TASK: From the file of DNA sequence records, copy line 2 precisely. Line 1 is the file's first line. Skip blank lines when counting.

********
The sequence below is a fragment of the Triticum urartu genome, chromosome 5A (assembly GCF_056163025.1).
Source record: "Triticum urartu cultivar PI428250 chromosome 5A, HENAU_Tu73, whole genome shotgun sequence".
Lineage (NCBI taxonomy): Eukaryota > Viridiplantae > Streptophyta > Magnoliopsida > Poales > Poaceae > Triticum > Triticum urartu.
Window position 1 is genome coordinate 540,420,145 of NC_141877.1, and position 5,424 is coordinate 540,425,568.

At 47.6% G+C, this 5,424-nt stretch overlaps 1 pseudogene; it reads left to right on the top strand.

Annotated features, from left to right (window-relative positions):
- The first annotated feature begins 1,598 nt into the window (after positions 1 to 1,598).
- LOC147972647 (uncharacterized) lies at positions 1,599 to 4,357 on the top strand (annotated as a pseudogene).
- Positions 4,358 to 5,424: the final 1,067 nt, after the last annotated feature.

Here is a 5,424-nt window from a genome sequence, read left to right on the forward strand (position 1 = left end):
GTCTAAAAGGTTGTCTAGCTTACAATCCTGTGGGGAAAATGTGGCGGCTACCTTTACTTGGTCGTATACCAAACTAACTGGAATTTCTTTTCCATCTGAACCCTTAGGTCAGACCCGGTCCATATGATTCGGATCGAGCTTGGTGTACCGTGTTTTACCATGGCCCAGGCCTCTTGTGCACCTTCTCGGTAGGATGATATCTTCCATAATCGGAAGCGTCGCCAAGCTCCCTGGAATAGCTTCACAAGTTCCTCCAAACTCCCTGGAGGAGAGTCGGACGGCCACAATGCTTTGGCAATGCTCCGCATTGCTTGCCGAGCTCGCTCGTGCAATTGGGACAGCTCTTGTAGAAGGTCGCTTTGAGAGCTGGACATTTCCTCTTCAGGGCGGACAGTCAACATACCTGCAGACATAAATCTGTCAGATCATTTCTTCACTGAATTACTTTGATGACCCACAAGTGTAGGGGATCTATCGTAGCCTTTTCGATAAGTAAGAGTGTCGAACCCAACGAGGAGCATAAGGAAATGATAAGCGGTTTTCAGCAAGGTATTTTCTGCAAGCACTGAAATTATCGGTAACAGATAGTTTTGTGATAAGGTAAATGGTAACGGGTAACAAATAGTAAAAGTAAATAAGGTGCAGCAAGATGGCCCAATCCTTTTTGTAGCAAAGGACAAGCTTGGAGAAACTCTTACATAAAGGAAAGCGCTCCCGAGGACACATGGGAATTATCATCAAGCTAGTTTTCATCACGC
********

Source record: "Triticum urartu cultivar PI428250 chromosome 5A, HENAU_Tu73, whole genome shotgun sequence".